Skywatch Line for Monday (Memorial Day) and Tuesday, May 27th and 28th, 2019

This is the Skywatch Line for Monday (Memorial Day) and Tuesday, May 27th and 28th, written by Joe Slomka.

The Sun sets at 8:23 PM; night falls at 10:34. Dawn begins at 3:14 AM and ends with the Sun rising at 5:22.

Mars, in Gemini, continues as the easiest evening planet. Appearing 97% illuminated and shining with first magnitude, the Red Planet appears about 4 arc-seconds in size about 18º high in the West. It sets at 10:50 PM. Mercury hovers in the western constellation of Taurus. It shimmers with minus 1st magnitude, but is only 1º altitude, requiring an unobstructed horizon to be spotted. Mercury sets at 9:01 PM, but becomes easier in June.

Jupiter rises in Ophiuchus at 9:22 PM, glowing with minus 2nd magnitude, appearing a large 45 arc-seconds and 9º high. Jupiter is causing excitement among amateur and professional astronomers. The Skywatch Line has long mentioned the Great Red Spot (GRS), a giant storm on Jupiter. May 19th, Australian astronomers reported 10 thousand Km pieces of the GRS detaching and being carried away and dissipated by a nearby jet every week or so. These jets blow at about 350 Miles Per Hour. Smaller similar events have happened before in 2017. The GRS has been shrinking for a while. Once 3 Earths wide, it now is only about the size of our planet. The GRS will be visible at 1:37 AM on Wednesday. Jupiter is nearing its June Opposition, which makes it ideal for amateurs with 6” or larger telescopes to follow this event. Astronomy websites are covering this event with regular updates. Jupiter sets at 1:55 AM.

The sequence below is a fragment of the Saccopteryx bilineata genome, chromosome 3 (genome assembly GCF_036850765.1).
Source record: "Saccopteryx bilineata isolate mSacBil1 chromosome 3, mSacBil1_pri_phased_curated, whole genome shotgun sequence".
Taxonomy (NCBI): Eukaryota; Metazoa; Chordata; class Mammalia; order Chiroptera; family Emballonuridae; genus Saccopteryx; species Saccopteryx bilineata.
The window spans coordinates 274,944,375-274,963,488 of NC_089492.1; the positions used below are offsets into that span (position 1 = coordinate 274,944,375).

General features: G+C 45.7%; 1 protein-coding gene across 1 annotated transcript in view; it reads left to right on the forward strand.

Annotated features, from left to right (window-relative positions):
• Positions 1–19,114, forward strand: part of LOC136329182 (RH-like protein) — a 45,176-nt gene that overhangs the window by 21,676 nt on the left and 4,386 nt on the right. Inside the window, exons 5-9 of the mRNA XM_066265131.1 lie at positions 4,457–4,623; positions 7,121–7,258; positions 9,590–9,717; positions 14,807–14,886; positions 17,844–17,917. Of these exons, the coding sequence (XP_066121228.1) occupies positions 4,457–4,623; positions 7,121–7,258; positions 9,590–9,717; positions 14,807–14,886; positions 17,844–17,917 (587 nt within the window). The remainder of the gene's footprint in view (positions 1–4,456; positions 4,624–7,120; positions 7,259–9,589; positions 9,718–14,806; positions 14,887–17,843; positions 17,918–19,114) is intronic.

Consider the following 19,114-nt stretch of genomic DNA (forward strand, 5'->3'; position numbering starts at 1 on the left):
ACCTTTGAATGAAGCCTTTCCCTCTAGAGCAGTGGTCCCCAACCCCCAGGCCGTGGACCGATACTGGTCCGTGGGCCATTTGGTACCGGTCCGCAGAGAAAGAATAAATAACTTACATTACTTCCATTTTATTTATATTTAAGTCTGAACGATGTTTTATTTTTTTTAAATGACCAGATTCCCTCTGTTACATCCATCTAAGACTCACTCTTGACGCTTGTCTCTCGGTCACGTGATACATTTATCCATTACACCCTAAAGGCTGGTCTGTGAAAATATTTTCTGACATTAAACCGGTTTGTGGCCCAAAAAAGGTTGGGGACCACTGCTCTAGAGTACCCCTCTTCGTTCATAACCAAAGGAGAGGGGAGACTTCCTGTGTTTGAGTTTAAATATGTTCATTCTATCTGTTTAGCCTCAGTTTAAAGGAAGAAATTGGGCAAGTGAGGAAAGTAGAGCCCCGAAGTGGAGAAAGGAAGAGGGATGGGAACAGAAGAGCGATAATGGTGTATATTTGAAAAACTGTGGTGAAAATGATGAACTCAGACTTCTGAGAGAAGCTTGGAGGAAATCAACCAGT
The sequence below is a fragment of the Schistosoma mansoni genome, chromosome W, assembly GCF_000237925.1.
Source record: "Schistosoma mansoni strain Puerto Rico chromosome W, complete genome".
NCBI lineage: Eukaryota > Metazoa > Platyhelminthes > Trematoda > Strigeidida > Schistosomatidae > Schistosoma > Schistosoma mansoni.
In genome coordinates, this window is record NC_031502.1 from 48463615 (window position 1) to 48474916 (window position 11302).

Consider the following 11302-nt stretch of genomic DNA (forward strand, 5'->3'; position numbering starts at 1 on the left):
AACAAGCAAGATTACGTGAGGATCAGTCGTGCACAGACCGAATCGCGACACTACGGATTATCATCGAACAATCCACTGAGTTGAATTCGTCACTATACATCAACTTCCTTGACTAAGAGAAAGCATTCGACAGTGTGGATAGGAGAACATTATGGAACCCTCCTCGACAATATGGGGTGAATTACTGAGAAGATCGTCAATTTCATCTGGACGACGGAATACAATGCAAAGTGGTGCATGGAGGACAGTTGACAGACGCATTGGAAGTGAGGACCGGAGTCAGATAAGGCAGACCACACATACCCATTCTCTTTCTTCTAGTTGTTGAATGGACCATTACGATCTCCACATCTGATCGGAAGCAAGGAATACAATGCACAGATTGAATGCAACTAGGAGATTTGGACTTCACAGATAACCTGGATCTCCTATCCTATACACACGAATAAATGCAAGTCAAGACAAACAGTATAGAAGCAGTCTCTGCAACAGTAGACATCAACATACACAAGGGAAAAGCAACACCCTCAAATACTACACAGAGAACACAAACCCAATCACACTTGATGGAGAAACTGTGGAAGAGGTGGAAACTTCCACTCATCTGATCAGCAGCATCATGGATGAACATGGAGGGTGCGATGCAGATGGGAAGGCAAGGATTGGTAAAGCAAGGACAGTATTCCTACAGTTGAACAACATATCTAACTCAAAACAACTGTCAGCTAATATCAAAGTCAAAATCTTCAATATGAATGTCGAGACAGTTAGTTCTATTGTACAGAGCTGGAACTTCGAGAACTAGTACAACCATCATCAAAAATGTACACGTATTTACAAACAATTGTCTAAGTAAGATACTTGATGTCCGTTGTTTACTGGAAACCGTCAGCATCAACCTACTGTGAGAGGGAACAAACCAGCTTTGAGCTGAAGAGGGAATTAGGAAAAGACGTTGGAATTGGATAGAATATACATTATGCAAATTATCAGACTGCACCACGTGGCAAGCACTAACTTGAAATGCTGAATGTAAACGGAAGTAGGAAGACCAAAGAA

Dwarf Planet 1Ceres shares Ophiuchus with Jupiter. Ceres experiences its own Opposition Tuesday night, making it the ideal time to examine this largest asteroid and brightest dwarf. Ceres is differentiated into layers; it has a rocky core, but icy crust and surface. It is about 25% ice. Ceres glows with 7th magnitude and is a tiny 0.7 arc-seconds in size, making observation easier for binoculars or small telescope. It rises at 8:16 PM and is best observed at 1:07 AM. Finder charts are available from various astronomical websites.

Saturn rises in Sagittarius at 11:22 PM. It shines with zero magnitude and appears about one-third Jupiter’s size. By midnight, is it only 5º high, but 24º at Dawn. It is best observed at 4:00 AM.

Blue-green Neptune rises in Aquarius at 2:10 AM. It smolders with 8th magnitude, appearing about 2 arc-seconds in size. Finder charts also assist in locating this distant member of our Solar System.

The waning Moon shares Aquarius with Neptune on Tuesday. At 24-days-old, it appears about 35% lit and blazing with minus 8th magnitude and rises at 2:44 AM. Wednesday, finds a slimmer Moon rising at 3:09 AM in Cetus. It is about 26% lit, and slightly dimmer. Wednesday’s Moon is found between Neptune and Uranus.

Uranus also shares Aquarius with Neptune and the Moon. Rising at 3:51 AM, it shines with 5th magnitude and is 9º high at Civil Dawn. Venus brings up the rear, in Aries. Rising at 4:26 AM, it appears about 93% lit and shines with minus 3rd magnitude, but only 3º above the eastern horizon. Both planets are rising in the increasingly sunlit eastern sky. Observers should try for them as early as possible.

Bookmark the permalink.